Exclusive Rights and the Option Feature

A firm in an extremely competitive sector is faced with a project that has a negative net present value currently and wants to know how much the option to delay the project is worth. Which of the following would you think is the right response?

a. It should be the value from the option pricing model b. It should be zero c. Neither Explain.

Implications Of Viewing The Right To Delay A Project As An Option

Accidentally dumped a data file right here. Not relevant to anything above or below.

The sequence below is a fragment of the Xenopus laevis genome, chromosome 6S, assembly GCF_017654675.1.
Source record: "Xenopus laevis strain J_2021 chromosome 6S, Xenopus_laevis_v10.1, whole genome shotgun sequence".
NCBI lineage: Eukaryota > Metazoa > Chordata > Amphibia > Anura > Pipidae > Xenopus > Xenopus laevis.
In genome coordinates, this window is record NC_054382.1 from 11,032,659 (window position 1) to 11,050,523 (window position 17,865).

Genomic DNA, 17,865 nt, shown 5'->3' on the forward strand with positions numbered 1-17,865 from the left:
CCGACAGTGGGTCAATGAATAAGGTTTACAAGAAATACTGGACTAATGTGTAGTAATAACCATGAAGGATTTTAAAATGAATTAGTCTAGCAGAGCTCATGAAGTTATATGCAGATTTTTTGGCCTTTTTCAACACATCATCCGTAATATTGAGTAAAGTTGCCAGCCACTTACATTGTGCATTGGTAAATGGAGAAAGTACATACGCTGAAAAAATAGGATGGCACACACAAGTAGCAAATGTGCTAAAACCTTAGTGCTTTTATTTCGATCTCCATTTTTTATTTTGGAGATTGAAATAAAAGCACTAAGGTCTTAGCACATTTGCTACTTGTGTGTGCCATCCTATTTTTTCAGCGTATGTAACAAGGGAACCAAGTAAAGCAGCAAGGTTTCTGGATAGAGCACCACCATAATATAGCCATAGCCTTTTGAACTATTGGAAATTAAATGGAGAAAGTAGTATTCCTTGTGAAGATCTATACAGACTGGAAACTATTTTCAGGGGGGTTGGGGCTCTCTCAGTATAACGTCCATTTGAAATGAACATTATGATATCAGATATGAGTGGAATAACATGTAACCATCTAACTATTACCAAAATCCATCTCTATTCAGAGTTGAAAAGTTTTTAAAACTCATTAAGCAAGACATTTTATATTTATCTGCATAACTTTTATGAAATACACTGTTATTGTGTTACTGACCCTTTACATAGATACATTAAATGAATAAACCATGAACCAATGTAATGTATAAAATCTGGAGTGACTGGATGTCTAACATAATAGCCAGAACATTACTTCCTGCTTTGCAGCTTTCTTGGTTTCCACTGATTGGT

Several interesting implications emerge from the analysis of the option to delay a project as an option. First, a project may have a negative net present value based upon expected cash flows currently, but it may still be a "valuable" project because of the option characteristics. Thus, while a negative net present value should encourage a firm to reject a project, it should not lead it to conclude that the rights to this project are worthless. Second, a project may have a positive net present value but still not be accepted right away because the firm may gain by waiting and accepting the project in a future period, for the same reasons that investors do not always exercise an option just because it is in the money. This is more likely to happen if the firm has the rights to the project for a long time, and the variance in project inflows is high. To illustrate, assume that a firm has the patent rights to produce a new type of disk drive for computer systems and that building a new plant will yield a positive net present value right now. If the technology for manufacturing the disk drive is in flux, however, the firm may delay taking the project in the hopes that the improved technology will increase the expected cash flows and consequently the value of the project.

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